Behans West Park
By the late ‘60s West Park Pavilion had moved on from its days as a big band nightclub and become a cabaret venue. The Pav of the ‘50s could count royalty and film stars as regular guests, but the subsequent decade saw the place badly needing needed a new direction.
This new direction arrived in the dynamic form of Joyce and Hughie Behan, who bought the venue in 1971. Re-launched as Behans, it now featured an automated stage, which rose up from the dancefloor, and a world-class sound system.
Manager and DJ Chris Sparkes, who was there from the beginning, believes the Behans were the main reason for the success.
Looking for a good time
He said: “Jersey was full to the gunnels with holiday makers and seasonal workers with cash on the hip, looking for a good time. So it was the right place at the right time."
"However, it was the Behans who made it what it was. There were so dynamic and astute.”
The Behan era saw some the best live acts in the world coming to play in Jersey.
“We played anyone who was anyone. The bottom line was every week there was always an absolutely superb line-up. "It was more a case of who didn’t play there rather than who did,” Chris explained.
The list of acts that played at Behans reads like a who’s who of musical talent from the ‘70s. Slade, Suzi Quattro and the Drifters are just some of the many that came.
Even rock behemoths Led Zepplin gave an impromptu performance, still the source of interest for many a budding rock historian.
Chris said: “We were very, very lucky to be in a position to afford to bring top acts over.”
“Everything seemed to work so well. There is no better satisfaction than setting a band up, getting the sound and lighting correct and the band starting to play and the audience love it.
That happened almost every night and it was a massive high for us.”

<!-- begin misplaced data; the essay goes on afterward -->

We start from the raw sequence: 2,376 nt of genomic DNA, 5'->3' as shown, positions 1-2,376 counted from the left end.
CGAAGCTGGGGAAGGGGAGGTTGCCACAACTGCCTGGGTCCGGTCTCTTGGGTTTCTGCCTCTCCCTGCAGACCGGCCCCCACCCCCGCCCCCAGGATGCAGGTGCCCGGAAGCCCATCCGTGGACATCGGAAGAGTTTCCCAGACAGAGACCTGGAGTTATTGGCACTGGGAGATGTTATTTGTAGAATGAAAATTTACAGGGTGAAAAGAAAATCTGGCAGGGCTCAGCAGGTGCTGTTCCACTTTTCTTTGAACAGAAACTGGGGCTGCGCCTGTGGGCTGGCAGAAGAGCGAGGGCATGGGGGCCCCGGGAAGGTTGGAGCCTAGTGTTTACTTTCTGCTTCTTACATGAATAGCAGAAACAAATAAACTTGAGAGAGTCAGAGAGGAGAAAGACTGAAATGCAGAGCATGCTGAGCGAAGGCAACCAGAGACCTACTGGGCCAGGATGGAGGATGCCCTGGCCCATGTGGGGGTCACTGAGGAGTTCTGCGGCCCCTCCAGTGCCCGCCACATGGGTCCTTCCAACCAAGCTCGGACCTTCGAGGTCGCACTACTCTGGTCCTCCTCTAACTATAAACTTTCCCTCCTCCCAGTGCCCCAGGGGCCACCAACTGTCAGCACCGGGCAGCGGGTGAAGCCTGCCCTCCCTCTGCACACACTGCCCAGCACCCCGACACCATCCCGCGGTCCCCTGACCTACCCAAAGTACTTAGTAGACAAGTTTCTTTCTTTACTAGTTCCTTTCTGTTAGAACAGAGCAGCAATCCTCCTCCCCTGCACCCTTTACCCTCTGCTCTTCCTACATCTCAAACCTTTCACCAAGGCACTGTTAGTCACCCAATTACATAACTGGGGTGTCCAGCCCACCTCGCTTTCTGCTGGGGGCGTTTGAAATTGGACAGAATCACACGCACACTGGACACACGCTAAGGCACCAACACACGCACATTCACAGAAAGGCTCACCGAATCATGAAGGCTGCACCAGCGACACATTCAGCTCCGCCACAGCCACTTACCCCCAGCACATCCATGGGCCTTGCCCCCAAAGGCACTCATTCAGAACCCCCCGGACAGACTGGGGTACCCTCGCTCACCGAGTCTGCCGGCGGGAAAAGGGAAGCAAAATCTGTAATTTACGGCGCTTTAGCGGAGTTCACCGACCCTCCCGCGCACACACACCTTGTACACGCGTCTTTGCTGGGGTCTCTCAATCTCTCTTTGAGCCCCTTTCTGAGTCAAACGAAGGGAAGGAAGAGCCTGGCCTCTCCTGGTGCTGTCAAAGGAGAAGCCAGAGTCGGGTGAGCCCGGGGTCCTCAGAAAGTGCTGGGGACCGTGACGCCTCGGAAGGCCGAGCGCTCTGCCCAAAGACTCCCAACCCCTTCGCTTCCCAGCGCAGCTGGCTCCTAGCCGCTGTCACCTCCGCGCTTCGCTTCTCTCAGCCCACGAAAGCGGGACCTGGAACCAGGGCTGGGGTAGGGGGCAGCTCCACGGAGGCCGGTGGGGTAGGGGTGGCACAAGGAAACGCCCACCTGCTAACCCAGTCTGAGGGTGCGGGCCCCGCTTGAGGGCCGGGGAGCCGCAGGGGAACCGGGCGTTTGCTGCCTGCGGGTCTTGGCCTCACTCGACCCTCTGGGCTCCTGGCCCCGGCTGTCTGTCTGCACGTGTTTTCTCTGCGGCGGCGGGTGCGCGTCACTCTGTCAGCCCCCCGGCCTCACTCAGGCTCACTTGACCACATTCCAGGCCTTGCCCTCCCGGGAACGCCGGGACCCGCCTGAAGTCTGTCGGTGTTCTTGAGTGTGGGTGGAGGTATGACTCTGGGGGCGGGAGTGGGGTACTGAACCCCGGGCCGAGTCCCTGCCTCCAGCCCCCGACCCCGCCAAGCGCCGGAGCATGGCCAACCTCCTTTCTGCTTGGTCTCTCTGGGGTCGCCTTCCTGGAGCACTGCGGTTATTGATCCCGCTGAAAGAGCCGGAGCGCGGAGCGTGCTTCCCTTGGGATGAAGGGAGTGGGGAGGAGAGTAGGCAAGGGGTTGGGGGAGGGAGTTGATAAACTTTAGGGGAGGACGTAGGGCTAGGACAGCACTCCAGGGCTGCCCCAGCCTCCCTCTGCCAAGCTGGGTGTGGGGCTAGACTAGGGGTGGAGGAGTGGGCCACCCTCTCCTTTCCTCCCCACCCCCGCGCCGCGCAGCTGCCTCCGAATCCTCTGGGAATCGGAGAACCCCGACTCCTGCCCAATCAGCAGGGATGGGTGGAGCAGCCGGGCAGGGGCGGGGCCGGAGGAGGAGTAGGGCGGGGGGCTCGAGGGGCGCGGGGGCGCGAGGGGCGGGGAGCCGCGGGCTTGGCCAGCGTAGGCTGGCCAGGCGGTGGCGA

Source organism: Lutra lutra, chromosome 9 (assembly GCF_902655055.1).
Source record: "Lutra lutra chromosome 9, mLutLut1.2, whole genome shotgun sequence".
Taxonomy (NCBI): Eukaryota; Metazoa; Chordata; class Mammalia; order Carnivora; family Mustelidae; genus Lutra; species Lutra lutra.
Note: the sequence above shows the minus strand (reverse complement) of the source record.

1,000 punters a night
At the height of its powers Behans was crammed with a 1,000 punters on a nightly basis.
Chris describes the sound and lighting as technically superb.
“When an UK artist came over they were amazed at the sound system. It could have been the London Palladium," he said Given the wealth of talent on display at Behans, it is bizarre that one of Chris’ most vivid memories does not involve a live act at all, but rather Queen’s monstrous Bohemian Rhapsody single.
He said: “I remember hearing Queen’s new record on the radio and couldn’t get hold of a copy. I kept saying to the audience ‘wait till you hear this new single’.
“Eventually I got hold of a copy and played it midway through Sunday afternoon.
“I have never seen an audience react to a piece of music. The record stopped and the place was silent. After about a twenty second silence they all started screaming to have it played again.”
The Behans era ended when they decided to sell up in 1980. According to Chris, they had seen the end coming.
He said: “They instinctively knew when was the right time to buy it and when to get out. I don’t know how, they just did.” Chris was contractually obliged to stay on for a year, eventually leaving to join the Opera House. For him the magic had gone.
He said: “I was sad to leave the place when I left it because it had been my life for ten years. I had spread plaster and knocked nails into the place."
The venue still attracted big names in cabaret throughout the ‘80s, but the rock and roll days were gone. Chris said: “Towards the end I really thought the place had become very sad. It was completely dilapidated and basically the bulldozers put the thing out of its misery.”